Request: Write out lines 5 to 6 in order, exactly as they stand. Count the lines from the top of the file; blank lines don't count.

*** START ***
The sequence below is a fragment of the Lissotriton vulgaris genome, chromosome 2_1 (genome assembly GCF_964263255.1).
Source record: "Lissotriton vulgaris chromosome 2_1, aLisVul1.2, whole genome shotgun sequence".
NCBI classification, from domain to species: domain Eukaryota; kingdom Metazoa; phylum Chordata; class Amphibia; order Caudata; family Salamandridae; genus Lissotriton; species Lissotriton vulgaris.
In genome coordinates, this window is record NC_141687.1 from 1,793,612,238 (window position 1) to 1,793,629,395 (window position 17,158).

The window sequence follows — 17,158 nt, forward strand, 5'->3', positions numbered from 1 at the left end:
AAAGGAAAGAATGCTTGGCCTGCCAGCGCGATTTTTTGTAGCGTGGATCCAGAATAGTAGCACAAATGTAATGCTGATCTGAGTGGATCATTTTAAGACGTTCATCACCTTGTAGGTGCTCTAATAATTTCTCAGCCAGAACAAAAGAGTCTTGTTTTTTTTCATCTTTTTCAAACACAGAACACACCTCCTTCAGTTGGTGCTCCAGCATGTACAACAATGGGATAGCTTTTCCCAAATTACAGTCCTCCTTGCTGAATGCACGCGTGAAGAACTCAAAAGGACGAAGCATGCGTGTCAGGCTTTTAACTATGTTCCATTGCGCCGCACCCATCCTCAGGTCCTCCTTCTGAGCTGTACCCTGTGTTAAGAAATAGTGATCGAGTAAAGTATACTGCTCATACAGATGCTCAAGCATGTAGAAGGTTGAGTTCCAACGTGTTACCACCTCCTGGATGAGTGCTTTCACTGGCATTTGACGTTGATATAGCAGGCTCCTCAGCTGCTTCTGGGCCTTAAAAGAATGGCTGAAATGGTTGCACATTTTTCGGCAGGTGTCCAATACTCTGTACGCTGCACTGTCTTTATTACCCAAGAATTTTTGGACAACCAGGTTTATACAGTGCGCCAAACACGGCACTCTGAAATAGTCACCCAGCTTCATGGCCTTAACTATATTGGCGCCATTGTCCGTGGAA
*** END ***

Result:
The window sequence follows — 17,158 nt, forward strand, 5'->3', positions numbered from 1 at the left end:
AAAGGAAAGAATGCTTGGCCTGCCAGCGCGATTTTTTGTAGCGTGGATCCAGAATAGTAGCACAAATGTAATGCTGATCTGAGTGGATCATTTTAAGACGTTCATCACCTTGTAGGTGCTCTAATAATTTCTCAGCCAGAACAAAAGAGTCTTGTTTTTTTTCATCTTTTTCAAACACAGAACACACCTCCTTCAGTTGGTGCTCCAGCATGTACAACAATGGGATAGCTTTTCCCAAATTACAGTCCTCCTTGCTGAATGCACGCGTGAAGAACTCAAAAGGACGAAGCATGCGTGTCAGGCTTTTAACTATGTTCCATTGCGCCGCACCCATCCTCAGGTCCTCCTTCTGAGCTGTACCCTGTGTTAAGAAATAGTGATCGAGTAAAGTATACTGCTCATACAGATGCTCAAGCATGTAGAAGGTTGAGTTCCAACGTGTTACCACCTCCTGGATGAGTGCTTTCACTGGCATTTGACGTTGATATAGCAGGCTCCTCAGCTGCTTCTGGGCCTTAAAAGAATGGCTGAAATGGTTGCACATTTTTCGGCAGGTGTCCAATACTCTGTACGCTGCACTGTCTTTATTACCCAAGAATTTTTGGACAACCAGGTTTATACAGTGCGCCAAACACGGCACTCTGAAATAGTCACCCAGCTTCATGGCCTTAACTATATTGGCGCCATTGTCCGTGGAA